Some backpackers only bring dehydrated meals for cooking. All you need to prepare these meals is boiling water. This means that you do not need a stove with simmer control. Getting a stove without simmer control can save precious weight on a long trip. The Jetboil Stash is a great option for this, weighing in at only 7.1 ounces with the included heating pot and measuring cup.

If you plan on sautéing veggies, searing meat, or simmering rice, you will need to adjust the size of your flame to avoid burning the food. Simmer control is important to be able to do this. Jetboil stoves tend to have the best flame control when compared to other brands because it takes four turns of the valve to get from the lowest to highest flame level, whereas most brands only take one turn. This gives you more room to adjust depending on what you are cooking. The Jetboil MightyMo is a compact stove with great simmer control.


If you have decided that you want a canister stove, your next question will be whether you want a whole stove system, or just a stove. Stove systems come with a cooking pot that attaches to the stove, usually a lid for straining/drinking and a measuring cup.
Stove systems are great because they are usually a bit more efficient and all of your equipment will pack into a small area. They tend to boil quicker and save fuel. Stove systems usually have built in wind proofing, as well.
The cooking pot in a stove system is meant for boiling. This combined with the quicker boiling time makes it great for someone who is bringing dehydrated foods. Someone wanting more versatility in their cooking should opt for a stove without the system and bring their own pots and pans. Lastly, stove systems are usually pretty heavy for someone who is conscious of the weight on their back.


A couple of other factors to consider before picking your stove are weight, burn time, and boil time. Weight is important for backpackers counting ounces for their trip. Remember that features like regulators can add weight to a stove but may be necessary for some trips. If weight is important to you, try to get the lightest stove while still getting the features you need out of it.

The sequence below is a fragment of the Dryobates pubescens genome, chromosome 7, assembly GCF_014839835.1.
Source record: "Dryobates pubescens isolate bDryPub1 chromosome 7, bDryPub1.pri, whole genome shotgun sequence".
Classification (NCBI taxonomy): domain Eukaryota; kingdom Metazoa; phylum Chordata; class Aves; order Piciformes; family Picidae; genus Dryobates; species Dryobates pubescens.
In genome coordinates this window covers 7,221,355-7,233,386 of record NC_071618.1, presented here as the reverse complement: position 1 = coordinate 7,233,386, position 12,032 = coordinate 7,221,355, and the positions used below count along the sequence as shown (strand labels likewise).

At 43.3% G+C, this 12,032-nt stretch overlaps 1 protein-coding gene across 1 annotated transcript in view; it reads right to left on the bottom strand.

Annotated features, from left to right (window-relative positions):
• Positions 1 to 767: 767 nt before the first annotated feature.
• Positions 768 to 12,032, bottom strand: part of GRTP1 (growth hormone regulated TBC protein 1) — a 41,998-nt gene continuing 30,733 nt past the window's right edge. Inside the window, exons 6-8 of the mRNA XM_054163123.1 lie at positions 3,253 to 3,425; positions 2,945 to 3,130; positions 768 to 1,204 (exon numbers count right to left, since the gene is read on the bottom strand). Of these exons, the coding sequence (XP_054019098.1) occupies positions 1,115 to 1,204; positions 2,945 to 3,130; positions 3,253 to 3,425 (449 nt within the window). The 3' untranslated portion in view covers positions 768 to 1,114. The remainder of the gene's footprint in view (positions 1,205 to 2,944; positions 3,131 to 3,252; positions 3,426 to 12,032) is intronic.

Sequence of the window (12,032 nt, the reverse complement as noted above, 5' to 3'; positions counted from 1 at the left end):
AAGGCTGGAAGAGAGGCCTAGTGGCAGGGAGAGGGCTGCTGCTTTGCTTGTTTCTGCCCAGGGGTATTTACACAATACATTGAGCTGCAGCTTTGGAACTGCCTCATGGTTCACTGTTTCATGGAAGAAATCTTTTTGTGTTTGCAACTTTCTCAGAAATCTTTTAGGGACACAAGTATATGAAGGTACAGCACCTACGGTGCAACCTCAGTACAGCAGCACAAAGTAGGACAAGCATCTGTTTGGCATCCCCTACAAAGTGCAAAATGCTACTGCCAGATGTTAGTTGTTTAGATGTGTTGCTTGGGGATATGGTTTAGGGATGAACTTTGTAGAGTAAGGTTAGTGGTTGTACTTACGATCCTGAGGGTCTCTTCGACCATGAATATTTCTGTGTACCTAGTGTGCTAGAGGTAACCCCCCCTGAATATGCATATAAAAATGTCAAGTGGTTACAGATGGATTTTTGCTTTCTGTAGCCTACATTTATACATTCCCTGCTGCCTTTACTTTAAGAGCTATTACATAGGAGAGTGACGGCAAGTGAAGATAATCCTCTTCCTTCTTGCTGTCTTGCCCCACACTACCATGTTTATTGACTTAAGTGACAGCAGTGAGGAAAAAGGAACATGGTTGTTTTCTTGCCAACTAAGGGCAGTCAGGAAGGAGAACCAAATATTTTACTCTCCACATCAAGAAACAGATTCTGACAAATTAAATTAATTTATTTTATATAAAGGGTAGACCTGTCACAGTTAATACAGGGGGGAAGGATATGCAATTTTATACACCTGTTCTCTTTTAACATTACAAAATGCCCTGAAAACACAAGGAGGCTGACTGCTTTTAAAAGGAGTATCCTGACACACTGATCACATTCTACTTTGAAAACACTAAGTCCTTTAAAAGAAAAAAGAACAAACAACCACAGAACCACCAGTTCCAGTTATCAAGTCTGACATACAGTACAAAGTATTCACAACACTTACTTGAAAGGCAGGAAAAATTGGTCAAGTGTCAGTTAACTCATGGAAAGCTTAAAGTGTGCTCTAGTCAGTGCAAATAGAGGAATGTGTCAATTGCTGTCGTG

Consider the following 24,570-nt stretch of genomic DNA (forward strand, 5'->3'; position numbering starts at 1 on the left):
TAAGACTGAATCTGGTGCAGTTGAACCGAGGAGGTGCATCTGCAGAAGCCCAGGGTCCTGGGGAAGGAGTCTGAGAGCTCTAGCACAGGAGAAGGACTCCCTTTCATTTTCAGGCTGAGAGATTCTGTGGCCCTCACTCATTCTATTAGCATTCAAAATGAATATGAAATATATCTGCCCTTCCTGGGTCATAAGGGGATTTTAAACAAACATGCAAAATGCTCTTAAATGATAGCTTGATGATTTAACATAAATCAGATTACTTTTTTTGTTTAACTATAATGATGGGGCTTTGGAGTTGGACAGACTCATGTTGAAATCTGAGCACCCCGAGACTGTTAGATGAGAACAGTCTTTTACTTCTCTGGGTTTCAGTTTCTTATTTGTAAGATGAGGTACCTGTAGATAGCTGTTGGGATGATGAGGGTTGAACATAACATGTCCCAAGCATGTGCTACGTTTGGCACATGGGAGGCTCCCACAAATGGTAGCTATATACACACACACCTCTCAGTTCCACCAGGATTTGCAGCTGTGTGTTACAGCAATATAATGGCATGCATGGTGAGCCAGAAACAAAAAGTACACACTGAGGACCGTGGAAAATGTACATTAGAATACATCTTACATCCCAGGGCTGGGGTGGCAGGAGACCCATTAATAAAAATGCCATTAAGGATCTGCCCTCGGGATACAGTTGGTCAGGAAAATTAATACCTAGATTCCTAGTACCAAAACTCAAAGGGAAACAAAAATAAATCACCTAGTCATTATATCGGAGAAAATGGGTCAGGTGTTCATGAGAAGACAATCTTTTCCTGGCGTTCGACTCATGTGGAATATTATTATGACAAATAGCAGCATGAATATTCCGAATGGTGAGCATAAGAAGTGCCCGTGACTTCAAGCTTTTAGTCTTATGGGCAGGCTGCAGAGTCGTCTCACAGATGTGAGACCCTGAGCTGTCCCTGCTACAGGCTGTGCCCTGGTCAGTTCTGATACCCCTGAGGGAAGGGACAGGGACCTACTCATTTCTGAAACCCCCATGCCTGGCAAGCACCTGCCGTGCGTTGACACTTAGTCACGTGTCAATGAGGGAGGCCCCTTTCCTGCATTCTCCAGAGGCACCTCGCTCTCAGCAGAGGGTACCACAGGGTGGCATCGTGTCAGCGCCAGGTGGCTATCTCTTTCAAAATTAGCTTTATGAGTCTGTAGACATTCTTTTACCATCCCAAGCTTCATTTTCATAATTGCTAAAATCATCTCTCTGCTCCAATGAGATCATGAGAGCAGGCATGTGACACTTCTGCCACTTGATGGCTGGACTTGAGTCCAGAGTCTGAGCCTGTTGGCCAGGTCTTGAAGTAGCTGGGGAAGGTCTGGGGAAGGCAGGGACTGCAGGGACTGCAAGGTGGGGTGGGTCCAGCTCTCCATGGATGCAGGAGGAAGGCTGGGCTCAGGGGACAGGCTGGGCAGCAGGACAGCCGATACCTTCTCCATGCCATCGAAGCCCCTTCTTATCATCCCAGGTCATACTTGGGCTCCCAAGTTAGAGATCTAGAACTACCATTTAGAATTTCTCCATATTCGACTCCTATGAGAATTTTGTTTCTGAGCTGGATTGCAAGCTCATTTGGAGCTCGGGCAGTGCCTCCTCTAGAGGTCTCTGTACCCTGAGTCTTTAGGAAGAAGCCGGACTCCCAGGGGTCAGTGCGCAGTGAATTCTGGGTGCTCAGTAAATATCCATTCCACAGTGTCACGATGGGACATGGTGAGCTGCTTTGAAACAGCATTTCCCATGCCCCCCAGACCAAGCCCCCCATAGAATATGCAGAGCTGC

Burn time should be considered, as well. You will want to look at how quickly your stove will run through fuel. Finding an efficient stove can eliminate the need for extra canisters and drop the weight of your pack. Lastly, you may want to know how quickly your stove will boil water and in what conditions it will perform at that level.


When your cooking will be done at a campsite close to your car, weight is not as important. For this reason, camping stoves are much bigger than backpacking stoves. The output for camp stoves is measured in British Thermal Units (BTUs for short). This will determine how much power your camp stove has. The Primus Profile Propane 2 Burner Stove has a 12,000 BTU flame and will boil a liter of water in only three minutes. Added power can cook food faster and will work better for larger groups of people, but they will burn through fuel much faster.

A feature that is important in both backpacking stoves and camping stoves is simmer control. Again, if you are mainly using the stove for boiling water, simmer control is not as important. If you want to go a bit more gourmet with your meal, be sure to have some good simmer control on the stove (especially if it is high output). The Eureka Sprk Butane Camp Stove has great simmer control and is also very lightweight.
Before buying a camping stove, be sure to think about how windy your local campsite gets. Some stoves have windscreens on the side to keep the stove going when conditions get worse. The lid and windscreens on the GSI Outdoors Selkirk provide ample protection and are a good choice if you are going somewhere with high winds.

Lastly, you will need to decide the number of burners you want. Camp stoves usually have one or two burners – it is all a matter of personal preference and how many friends you will be bringing along on your trip.